Hunger gaps grow as traditional food sources dry up

News Oct 02, 2009 Ancaster News

As if the faltering economy weren’t bad enough news for those trying to feed the poor, traditional food donations are shrinking, need is growing and prices for staples like rice, flour, eggs and milk are up.

It all adds up to an unprecedented challenge for local food banks as they try to fill the gap between supply and demand, says Joanne Santucci, executive director of Hamilton Food Share, which drums up donations on their behalf.

Having already witnessed a record of nearly 20,000 visits in March, food agencies this summer saw the number of people using their services increase by as much as 40 per cent over the previous year, she said.

That’s leading to concerns about the ability to meet needs for the holiday season and beyond.

“I think agencies are barely meeting (the need) and I know that between now and next summer is going to be a very difficult and turbulent year,” Ms. Santucci said. “We’re coming at it from every direction we possibly can to add more food onto those skids to get out to the front-line agencies, but again you’re battling a system that’s already starting to close as far as large contributions.”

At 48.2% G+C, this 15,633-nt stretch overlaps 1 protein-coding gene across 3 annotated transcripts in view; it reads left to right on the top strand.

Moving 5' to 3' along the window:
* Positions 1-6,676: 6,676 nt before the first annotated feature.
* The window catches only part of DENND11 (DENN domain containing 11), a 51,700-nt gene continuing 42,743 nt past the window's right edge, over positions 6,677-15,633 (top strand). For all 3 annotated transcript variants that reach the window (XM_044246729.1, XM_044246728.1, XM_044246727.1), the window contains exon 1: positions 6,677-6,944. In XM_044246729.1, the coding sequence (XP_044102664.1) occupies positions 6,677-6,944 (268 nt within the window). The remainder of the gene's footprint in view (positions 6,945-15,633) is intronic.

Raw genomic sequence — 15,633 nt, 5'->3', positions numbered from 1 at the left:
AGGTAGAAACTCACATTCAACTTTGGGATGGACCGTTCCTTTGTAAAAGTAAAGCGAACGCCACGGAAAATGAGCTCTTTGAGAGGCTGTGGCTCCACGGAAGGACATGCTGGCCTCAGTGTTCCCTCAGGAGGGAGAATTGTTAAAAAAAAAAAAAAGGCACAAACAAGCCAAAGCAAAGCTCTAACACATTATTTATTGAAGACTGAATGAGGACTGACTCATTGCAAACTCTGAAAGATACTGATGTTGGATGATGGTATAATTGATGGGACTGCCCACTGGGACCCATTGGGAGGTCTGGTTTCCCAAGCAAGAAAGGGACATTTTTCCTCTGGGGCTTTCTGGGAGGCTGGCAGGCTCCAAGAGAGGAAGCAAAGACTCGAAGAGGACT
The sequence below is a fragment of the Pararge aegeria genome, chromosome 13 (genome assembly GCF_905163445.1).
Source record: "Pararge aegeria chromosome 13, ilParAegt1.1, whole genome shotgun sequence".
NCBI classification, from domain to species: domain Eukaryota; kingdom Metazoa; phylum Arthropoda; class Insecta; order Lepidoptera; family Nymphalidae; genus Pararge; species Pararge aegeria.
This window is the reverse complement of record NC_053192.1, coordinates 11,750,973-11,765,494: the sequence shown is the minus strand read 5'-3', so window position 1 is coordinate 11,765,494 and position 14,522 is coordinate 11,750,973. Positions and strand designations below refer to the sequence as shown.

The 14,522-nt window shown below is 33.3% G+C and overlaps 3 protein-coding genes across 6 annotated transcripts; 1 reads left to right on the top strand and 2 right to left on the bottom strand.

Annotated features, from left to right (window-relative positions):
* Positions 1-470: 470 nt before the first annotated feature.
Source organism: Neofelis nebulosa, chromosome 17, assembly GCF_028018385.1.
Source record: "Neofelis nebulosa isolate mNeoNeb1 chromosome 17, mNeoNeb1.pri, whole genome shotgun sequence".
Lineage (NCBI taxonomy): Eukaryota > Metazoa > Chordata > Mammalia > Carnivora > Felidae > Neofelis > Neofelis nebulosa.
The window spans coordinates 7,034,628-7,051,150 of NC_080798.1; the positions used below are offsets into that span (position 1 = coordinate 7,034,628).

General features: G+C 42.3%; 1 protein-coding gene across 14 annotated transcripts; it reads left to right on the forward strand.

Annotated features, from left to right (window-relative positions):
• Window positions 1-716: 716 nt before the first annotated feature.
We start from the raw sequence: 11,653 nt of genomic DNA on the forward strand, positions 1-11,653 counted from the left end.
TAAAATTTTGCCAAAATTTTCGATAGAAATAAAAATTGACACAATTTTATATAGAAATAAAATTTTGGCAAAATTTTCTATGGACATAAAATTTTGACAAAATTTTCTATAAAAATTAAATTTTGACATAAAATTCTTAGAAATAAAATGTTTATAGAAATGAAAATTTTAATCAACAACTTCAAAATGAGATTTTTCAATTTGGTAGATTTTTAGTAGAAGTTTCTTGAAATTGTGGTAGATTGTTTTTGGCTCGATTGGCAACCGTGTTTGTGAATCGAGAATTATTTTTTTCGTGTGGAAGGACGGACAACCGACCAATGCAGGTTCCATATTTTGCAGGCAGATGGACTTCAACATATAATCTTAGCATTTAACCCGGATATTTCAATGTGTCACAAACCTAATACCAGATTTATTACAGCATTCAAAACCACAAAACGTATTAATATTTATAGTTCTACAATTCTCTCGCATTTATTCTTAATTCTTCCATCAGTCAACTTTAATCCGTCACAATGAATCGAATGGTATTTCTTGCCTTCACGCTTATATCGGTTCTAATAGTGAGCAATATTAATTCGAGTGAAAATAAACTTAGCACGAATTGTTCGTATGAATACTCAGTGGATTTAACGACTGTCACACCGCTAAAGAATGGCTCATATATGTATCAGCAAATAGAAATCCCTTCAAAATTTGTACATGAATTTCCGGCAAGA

Ms. Santucci said while community food drives are integral to maintaining supplies, they comprise about 15 per cent of donations each year.

The balance is raised from the food industry, but changes there in recent years have hurt donations, including the closure of CanGro Foods, a Niagara fruit-canning plant that had been “a very generous” contributor, she said. Corporate takeovers have also severed some of the traditional links with local supermarkets as the new owners focus more on profits or shift to nation-wide campaigns.